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Sandy Alderson returning to Mets as team president under Steve Cohen

Mets general manager Sandy Alderson talks about the

Mets general manager Sandy Alderson talks about the team at a news conference during a spring training workout on Feb. 20, 2015 in Port St. Lucie, Florida. Credit: Newsday/Alejandra Villa

WASHINGTON — Steve Cohen plans for his first Mets hire to be an old organizational friend: Sandy Alderson, the team’s general manager from 2010 to 2018.

If Cohen’s purchase of the Mets is approved by Major League Baseball, which is expected, Alderson will return as team president, overseeing all baseball and business operations. In effect, he would replace Jeff Wilpon, who has been the chief operating officer since 2002 and is heavily involved in day-to-day activity.

"Sandy is an accomplished and respected baseball executive who shares my philosophy of building an organization and a team the right way," Cohen said in a statement to Newsday on Thursday morning. "I am excited to have Sandy in a key leadership role with the Mets if my purchase of the team is approved."

Alderson, 72, will report directly to Cohen, whose title will be chairman and chief executive officer.

Although Cohen has not signaled his intentions regarding general manager Brodie Van Wagenen, this means either he will leave the job — on his own accord or someone else's — or his predecessor will be his new boss. His contract runs through the 2022 season.

"I've always had great respect for Sandy," Van Wagenen said via text Thursday afternoon, "and as I have said before, I look forward to having more conversations with the incoming ownership group as the process unfolds."

This major hire helps smoothen the Mets’ transition to Cohen ownership, given Alderson’s immense institutional knowledge and familiarity, and further bolsters Cohen’s case with MLB — if his $2.475 billion bid and estimated $13 billion net worth isn’t enough.

As the league mulls Cohen’s approval, Alderson’s return to the Mets is noteworthy in that context. Cohen needs yes votes from 23 of 30 team owners before he officially takes over. A vote is expected to be held prior to the mid-November owners’ meetings.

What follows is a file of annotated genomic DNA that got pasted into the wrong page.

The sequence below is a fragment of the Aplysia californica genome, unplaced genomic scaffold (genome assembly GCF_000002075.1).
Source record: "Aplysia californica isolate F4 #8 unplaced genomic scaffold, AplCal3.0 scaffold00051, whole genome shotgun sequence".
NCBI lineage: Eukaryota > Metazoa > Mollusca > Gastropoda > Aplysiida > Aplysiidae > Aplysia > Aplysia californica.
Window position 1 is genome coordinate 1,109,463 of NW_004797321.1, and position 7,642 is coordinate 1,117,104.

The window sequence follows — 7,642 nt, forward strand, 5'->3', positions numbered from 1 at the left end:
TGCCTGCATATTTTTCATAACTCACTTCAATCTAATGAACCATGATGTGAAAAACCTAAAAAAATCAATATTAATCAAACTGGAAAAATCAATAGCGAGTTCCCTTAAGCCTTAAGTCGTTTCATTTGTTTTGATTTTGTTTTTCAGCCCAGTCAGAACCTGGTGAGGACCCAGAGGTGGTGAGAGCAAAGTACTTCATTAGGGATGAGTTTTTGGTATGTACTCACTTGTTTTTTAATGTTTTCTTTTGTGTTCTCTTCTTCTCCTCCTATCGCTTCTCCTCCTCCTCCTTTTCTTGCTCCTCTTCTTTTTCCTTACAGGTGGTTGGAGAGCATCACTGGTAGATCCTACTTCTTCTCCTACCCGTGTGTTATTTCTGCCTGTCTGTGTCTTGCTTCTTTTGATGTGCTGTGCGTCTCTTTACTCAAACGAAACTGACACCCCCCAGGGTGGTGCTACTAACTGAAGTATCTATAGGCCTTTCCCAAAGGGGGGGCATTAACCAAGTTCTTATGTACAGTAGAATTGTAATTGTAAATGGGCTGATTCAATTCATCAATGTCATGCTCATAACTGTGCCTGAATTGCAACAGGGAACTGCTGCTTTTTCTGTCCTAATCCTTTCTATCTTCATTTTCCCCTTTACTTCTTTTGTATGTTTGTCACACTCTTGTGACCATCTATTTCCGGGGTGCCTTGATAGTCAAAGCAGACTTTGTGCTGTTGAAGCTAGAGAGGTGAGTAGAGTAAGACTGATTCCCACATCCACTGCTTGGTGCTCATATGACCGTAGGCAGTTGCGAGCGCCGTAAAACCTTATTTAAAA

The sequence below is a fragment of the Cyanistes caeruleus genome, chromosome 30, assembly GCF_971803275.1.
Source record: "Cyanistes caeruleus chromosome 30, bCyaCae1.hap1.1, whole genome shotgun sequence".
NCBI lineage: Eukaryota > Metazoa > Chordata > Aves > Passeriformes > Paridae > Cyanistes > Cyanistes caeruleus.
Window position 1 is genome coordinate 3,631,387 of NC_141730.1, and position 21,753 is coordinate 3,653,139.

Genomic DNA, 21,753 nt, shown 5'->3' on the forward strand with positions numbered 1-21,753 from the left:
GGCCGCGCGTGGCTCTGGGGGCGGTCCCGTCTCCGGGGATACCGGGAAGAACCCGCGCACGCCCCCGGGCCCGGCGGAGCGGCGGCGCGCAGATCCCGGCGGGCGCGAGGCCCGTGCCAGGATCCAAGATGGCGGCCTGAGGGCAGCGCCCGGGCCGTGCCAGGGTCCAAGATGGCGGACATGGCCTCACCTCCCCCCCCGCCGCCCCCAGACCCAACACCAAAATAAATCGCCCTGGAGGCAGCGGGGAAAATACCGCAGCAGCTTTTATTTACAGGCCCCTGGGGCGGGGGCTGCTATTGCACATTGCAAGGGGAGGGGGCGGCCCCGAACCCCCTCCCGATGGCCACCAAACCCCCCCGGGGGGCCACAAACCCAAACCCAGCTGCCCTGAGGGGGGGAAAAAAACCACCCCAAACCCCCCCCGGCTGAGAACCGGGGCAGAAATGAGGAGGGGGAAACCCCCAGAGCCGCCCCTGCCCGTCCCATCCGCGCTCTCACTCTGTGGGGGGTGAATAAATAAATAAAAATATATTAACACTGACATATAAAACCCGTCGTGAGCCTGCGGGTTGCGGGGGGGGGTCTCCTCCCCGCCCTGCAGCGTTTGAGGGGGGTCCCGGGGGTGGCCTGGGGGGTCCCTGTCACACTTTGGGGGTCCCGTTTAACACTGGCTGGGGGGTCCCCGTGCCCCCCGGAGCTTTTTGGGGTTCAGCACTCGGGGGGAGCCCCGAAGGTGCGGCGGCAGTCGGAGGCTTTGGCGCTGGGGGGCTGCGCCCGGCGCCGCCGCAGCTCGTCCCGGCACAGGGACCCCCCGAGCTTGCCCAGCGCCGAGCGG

The Mets first hired Alderson after the 2010 season, a marriage more or less arranged by then-commissioner Bud Selig, a close Alderson ally, when the Wilpons found themselves in financial disarray following the Bernie Madoff Ponzi scheme scandal. Alderson worked for MLB’s central office from 1998 to 2005 and again in 2010 until Selig recommended he go for the Mets job.

Over seven-plus seasons, Alderson built the 2015 National League pennant-winning team and drafted/signed most of the Mets’ current core: Michael Conforto, Pete Alonso, Dominic Smith, Jeff McNeil, Brandon Nimmo, Seth Lugo, Amed Rosario, Andres Gimenez, David Peterson and others. He also traded for Zack Wheeler, now with the Phillies, and Noah Syndergaard early in his tenure.

Alderson took a leave of absence after the 2015 season after a cancer diagnosis, and in June 2018 he stepped away again after the disease returned. That leave wound up being permanent, which seemed to be the plan at the time. Asked multiple times on the day of the announcement if he wanted Alderson back if and when he was healthy enough for the job, Wilpon declined to say.

"If I were to look at it on the merits, I’m not sure coming back is warranted," Alderson said then.

At the end of the 2018 season, Alderson’s contract unceremoniously expired. After four months to find a new GM, Wilpon and the Mets landed on Van Wagenen, who had been an agent to Jacob deGrom and others.

Alderson announced in January 2019 he was cancer-free. Days later, he officially rejoined the Athletics as a senior advisor to baseball operations. He had worked for Oakland under a variety of front-office titles from 1981 to 1998, serving as a mentor to Billy Beane — who still runs the A’s — and as a godfather of the "Moneyball" movement that has since become the norm across the sport as teams increasingly lean into analytics-based decision-making.

Under Alderson, the Mets had one of the smallest analytics departments in baseball, with a staff of three full-timers at the end of his tenure. His front office sometimes sought additional support/hires, their requests declined by Wilpon. It has grown under Van Wagenen, who hired assistant GM Adam Guttridge to run it, but is still relatively small.

Most of the Mets’ upper ranks of baseball executives were brought in by Van Wagenen. Among the Alderson-era holdovers: senior director of baseball operations Ian Levin, director of pro scouting Bryn Alderson (Sandy’s son) and amateur scouting bosses Tommy Tanous and Marc Tramuta.

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